This letter features reporting from “Teaching Tennessee Hair Stylists and Barbers to Spot the Signs of Domestic Violence” by Natasha Senjanovic, a Pulitzer Center reporting project
Dear Governor Ron DeSantis,
My name is Jashaunna Saddler. I am a 16-year-old attending Miami Norland Senior High School. I am coming to you today with a national issue that I believe can be prevented starting with the state of Florida. Mr. DeSantis, do you know that in 2019, 105,298 abuse crimes were reported in the state of Florida, according to the Florida Department of Children and Families? In the 2017-2018 fiscal year, domestic violence shelters provided 669,785 nights of emergency shelter for domestic violence survivors and their children according to the Rickman Law Firm. In 2016, Miami-Dade County reported 9,357 domestic violence cases. Do you know that there are nearly 20 people per minute who are physically abused by their intimate partners ? And that every seven seconds, a woman is abused by her partner? Last year in the state of Florida there were more than 120,000 reported cases of domestic violence. Furthermore, Florida spends at least $8.3 million every year on domestic violence cases. This is an issue in Florida that increases every year resulting in increased costs, shelter needs, and deaths.
The article “Teaching Tennessee Hair Stylists and Barbers to Spot the Signs of Domestic Violence” shows that Tennessee is cracking down on the global issue of domestic abuse. Tennessee has passed a law where barbers and hair stylists are required to notice signs of domestic abuse in their clients and encourage them to get help from shelters, hotlines, and other sources. I believe this law is very beneficial due to the trust that clients place in their hair stylists or barbers. These are people who clients know care about them and only want the best for them. If clients who are being abused hear from their hair stylists and barbers, it will greatly encourage them to get help. One hair stylist interviewed in the article states, “I learned that we are one of the people that abusers will let the victim come to.” Hair stylists and barbers are people that continuously see the signs of abuse, because who doesn’t need their hair trimmed or styled? Hair stylists and barbers are also very trusted people to keep the secrets of their clients. As an upcoming stylist, I know that when clients are comfortable with their hair stylist or barber they tend to vent about things going on in their lives.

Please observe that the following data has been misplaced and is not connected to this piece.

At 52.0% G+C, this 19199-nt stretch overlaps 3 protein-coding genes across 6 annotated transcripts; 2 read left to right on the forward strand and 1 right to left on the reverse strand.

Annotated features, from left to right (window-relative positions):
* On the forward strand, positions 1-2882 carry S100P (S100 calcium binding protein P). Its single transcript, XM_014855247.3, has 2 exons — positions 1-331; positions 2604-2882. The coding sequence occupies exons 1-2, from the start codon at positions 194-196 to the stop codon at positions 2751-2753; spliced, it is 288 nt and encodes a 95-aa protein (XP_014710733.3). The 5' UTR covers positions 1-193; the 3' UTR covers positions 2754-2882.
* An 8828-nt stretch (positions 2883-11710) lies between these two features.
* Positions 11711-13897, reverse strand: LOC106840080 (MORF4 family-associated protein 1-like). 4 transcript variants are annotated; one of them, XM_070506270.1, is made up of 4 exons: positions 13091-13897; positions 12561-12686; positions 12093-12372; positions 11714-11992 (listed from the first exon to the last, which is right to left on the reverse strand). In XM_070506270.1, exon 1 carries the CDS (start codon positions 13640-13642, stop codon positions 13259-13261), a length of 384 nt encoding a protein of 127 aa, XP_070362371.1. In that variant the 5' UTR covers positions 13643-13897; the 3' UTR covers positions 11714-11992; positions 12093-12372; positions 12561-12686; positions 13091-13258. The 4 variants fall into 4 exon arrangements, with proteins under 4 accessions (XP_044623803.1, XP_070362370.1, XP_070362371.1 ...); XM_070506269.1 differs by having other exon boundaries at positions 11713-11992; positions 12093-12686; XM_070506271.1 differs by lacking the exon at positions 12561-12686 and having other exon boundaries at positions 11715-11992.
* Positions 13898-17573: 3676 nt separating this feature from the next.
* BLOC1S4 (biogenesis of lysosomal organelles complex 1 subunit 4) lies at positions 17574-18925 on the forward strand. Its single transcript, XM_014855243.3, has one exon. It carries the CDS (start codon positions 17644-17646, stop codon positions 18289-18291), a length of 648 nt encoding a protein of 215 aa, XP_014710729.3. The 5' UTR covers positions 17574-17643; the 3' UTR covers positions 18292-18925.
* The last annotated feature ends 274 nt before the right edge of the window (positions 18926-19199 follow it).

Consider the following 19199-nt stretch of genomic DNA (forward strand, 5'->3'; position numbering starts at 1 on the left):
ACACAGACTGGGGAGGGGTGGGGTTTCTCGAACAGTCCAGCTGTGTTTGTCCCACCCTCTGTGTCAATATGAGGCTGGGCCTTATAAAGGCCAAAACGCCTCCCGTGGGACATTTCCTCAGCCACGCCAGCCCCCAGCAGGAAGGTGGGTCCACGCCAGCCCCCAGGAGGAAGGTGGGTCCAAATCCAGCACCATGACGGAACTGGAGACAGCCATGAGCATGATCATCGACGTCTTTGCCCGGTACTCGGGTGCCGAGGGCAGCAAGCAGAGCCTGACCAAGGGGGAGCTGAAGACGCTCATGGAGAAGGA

This domestic abuse issue can be safely and thoughtfully addressed or prevented in Florida by adopting a similar law. In 2017, Tennessee made a requirement for beauty professionals to take domestic violence training. A few years ago a woman by the name of Briggs Cathcart attended a training specifically designed for physical, emotional, and financial dynamics of intimate partner abuse for beauty professionals . When taking this training she realized that one of her clients may have been enduring abuse and this inspired her to make a change. Cathcart began hosting the same training in her salon. Another woman by the name of Susanne Post also made a change due to her personal connection, being a domestic abuse survivor. She asked the YWCA to create a training for a program she launched in 2017 and began supplying domestic violence brochures to salons. These women were inspired to create change and took action.
Governor Ron DeSantis, I ask you to adopt a law similar to Tennessee’s. I know that you have the power to put this law into effect to prevent violence. This is an issue that affects the communities and cities of Florida. It affects our population, children, and families. This affects me personally due to me losing a family member by domestic violence. I know lots of friends who endure domestic violence at home. By adopting this law, the State of Florida will decrease domestic abuse cases resulting in death. Governor Desantis, you have the power to advocate for change like the women who have started trainings, organizations, and programs. You can advocate to educate our youth on domestic violence. Domestic violence is an issue a lot of people feel has no solution but prison. Prison is not the only solution, Governor Desantis. Domestic violence is preventable in many ways such as requiring hair stylists and barbers to notice when their clients are being abused and providing them with trainings on domestic violence. You could also include more child-friendly trainings at our school, or require these trainings at all jobs . You can even make fulfillment of this training a requirement when doing inspections. Florida has suffered from so many losses to domestic violence, and it is time that you make this change because you have the power. As our Florida governor, you are our voice. So please Governor Desantis, I beg you and ask kindly for you and your team to get some law into effect that will help Floridian domestic violence cases decrease.
I am Jashaunna Saddler, a 16-year-old who attends Miami Norland Senior Highschool in the 11th grade. I was born and raised in Miami, Florida. I enjoy doing hair under the brand name BratzLuxuryTouch, reading, and writing. I would like to thank my teacher Ms. O'Connor for pushing me and knowing that I can write the letter I wrote and always pushing me in everything I do. I would also like to thank the Cambridge staff at Miami Norland for teaching me the tools that I needed and utilized in my letter. In the future I plan to study psychiatry as far as my education.